At the request of Governor Greg Abbott (R), Texas' Department of Family and Protective Services recently declared that performing gender reassignment surgery on children fits the definition of child abuse.
"I think the main impact will be that the clinics and the doctors who are currently doing this type of surgery are going to stop doing it on minors," predicts the Ruth Institute's Dr. Jennifer Roback Morse. "They're not going to risk their license and having these fines, and … they're not going to risk these kinds of penalties and being called a child abuser."
She says this action sends a message to other states that are allowing and even paying for gender reassignment procedures, which only changes a person's outward appearance and ignores the underlying problems.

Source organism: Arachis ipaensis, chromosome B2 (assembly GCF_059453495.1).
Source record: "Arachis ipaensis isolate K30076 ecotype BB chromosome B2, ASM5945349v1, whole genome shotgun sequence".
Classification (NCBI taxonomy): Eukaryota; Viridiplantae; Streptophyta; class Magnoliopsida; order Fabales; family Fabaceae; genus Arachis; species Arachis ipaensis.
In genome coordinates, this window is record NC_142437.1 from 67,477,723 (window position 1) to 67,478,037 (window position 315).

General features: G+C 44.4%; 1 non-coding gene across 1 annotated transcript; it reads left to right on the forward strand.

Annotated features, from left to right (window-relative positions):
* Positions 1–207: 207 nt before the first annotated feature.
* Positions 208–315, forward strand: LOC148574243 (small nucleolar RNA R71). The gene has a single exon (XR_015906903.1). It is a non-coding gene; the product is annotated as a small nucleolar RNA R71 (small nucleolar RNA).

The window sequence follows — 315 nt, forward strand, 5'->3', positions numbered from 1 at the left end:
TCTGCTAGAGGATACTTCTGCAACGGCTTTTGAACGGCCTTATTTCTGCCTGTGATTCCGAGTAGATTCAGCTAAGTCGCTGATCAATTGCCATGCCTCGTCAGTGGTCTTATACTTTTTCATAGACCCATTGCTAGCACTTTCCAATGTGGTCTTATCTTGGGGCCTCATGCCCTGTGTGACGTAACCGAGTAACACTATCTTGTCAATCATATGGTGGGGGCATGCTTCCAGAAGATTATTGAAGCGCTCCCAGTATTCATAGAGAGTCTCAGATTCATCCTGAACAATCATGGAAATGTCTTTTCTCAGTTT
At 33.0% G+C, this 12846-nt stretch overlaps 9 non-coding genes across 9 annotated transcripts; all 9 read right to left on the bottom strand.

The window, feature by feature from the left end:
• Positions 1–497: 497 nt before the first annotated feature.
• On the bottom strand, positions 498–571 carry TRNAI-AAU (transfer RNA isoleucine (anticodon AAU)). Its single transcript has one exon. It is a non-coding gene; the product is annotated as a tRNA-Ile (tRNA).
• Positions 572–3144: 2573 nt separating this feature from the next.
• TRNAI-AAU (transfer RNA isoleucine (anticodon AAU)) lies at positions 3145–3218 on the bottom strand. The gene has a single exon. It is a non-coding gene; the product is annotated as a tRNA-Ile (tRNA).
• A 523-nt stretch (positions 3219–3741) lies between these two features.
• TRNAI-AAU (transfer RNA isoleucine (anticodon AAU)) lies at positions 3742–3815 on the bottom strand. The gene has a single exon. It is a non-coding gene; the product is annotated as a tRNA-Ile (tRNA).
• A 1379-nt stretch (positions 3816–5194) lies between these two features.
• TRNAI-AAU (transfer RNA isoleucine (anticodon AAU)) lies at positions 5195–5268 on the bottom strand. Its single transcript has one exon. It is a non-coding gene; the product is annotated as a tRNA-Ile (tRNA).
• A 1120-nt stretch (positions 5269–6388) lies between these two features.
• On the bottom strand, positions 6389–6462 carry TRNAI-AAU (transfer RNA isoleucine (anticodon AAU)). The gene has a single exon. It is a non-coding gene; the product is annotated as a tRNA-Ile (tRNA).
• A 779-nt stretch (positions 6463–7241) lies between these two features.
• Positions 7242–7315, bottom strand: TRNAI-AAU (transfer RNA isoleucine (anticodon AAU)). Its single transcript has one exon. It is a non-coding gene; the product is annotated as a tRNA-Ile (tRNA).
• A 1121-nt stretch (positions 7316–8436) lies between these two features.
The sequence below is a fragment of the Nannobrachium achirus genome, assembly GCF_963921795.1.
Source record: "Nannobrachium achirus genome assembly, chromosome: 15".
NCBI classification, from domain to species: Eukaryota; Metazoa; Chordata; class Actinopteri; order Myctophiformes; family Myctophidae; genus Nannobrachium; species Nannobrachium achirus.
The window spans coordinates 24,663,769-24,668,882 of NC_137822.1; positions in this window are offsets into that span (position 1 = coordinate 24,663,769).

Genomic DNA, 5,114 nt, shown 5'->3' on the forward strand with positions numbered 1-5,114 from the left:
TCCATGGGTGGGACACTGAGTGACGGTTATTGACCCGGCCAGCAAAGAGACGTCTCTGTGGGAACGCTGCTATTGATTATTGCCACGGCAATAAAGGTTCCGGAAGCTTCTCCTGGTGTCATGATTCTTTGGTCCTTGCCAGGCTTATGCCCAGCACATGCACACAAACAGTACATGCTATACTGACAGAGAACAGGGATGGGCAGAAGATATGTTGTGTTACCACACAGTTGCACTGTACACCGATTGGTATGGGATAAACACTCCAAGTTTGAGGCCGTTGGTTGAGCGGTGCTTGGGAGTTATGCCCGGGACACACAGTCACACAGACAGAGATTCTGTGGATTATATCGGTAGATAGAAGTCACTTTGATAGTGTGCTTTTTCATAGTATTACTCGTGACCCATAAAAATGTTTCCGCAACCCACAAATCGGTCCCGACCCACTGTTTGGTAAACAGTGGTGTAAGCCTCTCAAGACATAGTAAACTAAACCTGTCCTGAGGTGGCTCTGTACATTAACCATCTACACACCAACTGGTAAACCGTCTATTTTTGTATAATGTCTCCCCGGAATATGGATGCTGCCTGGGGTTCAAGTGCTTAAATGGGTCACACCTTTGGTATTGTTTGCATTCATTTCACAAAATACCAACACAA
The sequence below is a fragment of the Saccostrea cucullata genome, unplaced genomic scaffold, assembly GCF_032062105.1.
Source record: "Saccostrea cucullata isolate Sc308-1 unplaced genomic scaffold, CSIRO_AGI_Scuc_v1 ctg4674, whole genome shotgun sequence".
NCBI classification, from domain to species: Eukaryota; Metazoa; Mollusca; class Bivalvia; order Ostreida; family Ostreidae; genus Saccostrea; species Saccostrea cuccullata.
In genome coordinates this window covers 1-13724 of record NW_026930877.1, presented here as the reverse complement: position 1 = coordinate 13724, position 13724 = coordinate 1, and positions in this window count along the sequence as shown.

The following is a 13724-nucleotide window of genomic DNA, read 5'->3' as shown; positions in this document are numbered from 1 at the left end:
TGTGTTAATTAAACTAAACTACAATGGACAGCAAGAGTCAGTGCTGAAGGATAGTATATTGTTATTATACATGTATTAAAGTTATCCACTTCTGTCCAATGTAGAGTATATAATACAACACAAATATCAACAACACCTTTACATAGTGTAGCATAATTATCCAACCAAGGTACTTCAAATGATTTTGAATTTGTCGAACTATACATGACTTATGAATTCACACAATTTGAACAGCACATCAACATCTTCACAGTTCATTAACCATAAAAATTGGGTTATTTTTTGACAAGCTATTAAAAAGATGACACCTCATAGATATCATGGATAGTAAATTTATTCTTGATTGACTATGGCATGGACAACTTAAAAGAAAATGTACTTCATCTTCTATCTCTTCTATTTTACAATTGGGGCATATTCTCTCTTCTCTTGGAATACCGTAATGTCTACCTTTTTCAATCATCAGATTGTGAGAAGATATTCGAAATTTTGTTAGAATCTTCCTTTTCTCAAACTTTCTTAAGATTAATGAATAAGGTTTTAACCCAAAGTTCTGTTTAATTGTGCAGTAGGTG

"They're overlooking this bedrock underlying set of conditions, which could include surviving trauma, personality disorder, dissociative disorder, [or] a number of things that could be going on," Dr. Morse explains. "They're not even looking for that stuff. They're not even trying to solve underlying problems, and that's bad medicine."
Since surgery does not correct psychological problems, the Ruth Institute founder says patients struggling with gender identity need time with a psychologist, not in a surgical suite.